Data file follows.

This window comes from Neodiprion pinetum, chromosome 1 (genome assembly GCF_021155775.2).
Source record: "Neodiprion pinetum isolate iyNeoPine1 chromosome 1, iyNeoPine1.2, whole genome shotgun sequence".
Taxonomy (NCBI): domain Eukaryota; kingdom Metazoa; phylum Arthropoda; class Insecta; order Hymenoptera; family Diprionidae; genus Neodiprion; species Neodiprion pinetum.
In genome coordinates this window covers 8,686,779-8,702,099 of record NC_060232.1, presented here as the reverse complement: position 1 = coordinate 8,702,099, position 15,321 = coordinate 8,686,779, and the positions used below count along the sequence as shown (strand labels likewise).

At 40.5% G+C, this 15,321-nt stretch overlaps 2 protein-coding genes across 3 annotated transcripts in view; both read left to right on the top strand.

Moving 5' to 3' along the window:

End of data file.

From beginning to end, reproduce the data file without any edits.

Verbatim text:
This window comes from Neodiprion pinetum, chromosome 1 (genome assembly GCF_021155775.2).
Source record: "Neodiprion pinetum isolate iyNeoPine1 chromosome 1, iyNeoPine1.2, whole genome shotgun sequence".
Taxonomy (NCBI): domain Eukaryota; kingdom Metazoa; phylum Arthropoda; class Insecta; order Hymenoptera; family Diprionidae; genus Neodiprion; species Neodiprion pinetum.
In genome coordinates this window covers 8,686,779-8,702,099 of record NC_060232.1, presented here as the reverse complement: position 1 = coordinate 8,702,099, position 15,321 = coordinate 8,686,779, and the positions used below count along the sequence as shown (strand labels likewise).

At 40.5% G+C, this 15,321-nt stretch overlaps 2 protein-coding genes across 3 annotated transcripts in view; both read left to right on the top strand.

Moving 5' to 3' along the window: